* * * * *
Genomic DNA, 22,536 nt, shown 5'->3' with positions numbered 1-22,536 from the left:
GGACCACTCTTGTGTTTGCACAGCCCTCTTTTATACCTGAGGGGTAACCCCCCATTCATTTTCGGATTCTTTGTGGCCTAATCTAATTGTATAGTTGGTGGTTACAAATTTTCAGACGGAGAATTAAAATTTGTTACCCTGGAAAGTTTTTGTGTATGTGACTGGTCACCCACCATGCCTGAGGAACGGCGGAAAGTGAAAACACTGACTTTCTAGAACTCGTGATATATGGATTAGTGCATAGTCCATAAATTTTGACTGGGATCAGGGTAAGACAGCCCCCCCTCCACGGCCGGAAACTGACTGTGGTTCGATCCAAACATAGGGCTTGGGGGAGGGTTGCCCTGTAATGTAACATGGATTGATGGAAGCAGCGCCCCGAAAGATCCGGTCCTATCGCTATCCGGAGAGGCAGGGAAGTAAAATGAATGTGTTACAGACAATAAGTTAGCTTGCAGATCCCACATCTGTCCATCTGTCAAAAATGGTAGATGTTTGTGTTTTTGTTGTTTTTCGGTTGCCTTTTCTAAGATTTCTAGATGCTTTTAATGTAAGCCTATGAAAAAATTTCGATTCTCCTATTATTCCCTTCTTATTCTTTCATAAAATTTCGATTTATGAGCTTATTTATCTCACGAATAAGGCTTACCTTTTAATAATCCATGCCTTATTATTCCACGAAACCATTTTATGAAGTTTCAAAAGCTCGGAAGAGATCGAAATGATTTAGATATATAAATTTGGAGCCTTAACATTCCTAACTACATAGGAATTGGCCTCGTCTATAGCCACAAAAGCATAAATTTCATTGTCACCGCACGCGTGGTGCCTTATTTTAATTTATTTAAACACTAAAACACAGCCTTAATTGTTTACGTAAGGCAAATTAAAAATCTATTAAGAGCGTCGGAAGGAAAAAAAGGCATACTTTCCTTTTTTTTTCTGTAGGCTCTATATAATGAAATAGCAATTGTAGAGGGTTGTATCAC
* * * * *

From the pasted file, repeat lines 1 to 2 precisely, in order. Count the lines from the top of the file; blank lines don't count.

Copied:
Genomic DNA, 22,536 nt, shown 5'->3' with positions numbered 1-22,536 from the left:
GGACCACTCTTGTGTTTGCACAGCCCTCTTTTATACCTGAGGGGTAACCCCCCATTCATTTTCGGATTCTTTGTGGCCTAATCTAATTGTATAGTTGGTGGTTACAAATTTTCAGACGGAGAATTAAAATTTGTTACCCTGGAAAGTTTTTGTGTATGTGACTGGTCACCCACCATGCCTGAGGAACGGCGGAAAGTGAAAACACTGACTTTCTAGAACTCGTGATATATGGATTAGTGCATAGTCCATAAATTTTGACTGGGATCAGGGTAAGACAGCCCCCCCTCCACGGCCGGAAACTGACTGTGGTTCGATCCAAACATAGGGCTTGGGGGAGGGTTGCCCTGTAATGTAACATGGATTGATGGAAGCAGCGCCCCGAAAGATCCGGTCCTATCGCTATCCGGAGAGGCAGGGAAGTAAAATGAATGTGTTACAGACAATAAGTTAGCTTGCAGATCCCACATCTGTCCATCTGTCAAAAATGGTAGATGTTTGTGTTTTTGTTGTTTTTCGGTTGCCTTTTCTAAGATTTCTAGATGCTTTTAATGTAAGCCTATGAAAAAATTTCGATTCTCCTATTATTCCCTTCTTATTCTTTCATAAAATTTCGATTTATGAGCTTATTTATCTCACGAATAAGGCTTACCTTTTAATAATCCATGCCTTATTATTCCACGAAACCATTTTATGAAGTTTCAAAAGCTCGGAAGAGATCGAAATGATTTAGATATATAAATTTGGAGCCTTAACATTCCTAACTACATAGGAATTGGCCTCGTCTATAGCCACAAAAGCATAAATTTCATTGTCACCGCACGCGTGGTGCCTTATTTTAATTTATTTAAACACTAAAACACAGCCTTAATTGTTTACGTAAGGCAAATTAAAAATCTATTAAGAGCGTCGGAAGGAAAAAAAGGCATACTTTCCTTTTTTTTTCTGTAGGCTCTATATAATGAAATAGCAATTGTAGAGGGTTGTATCAC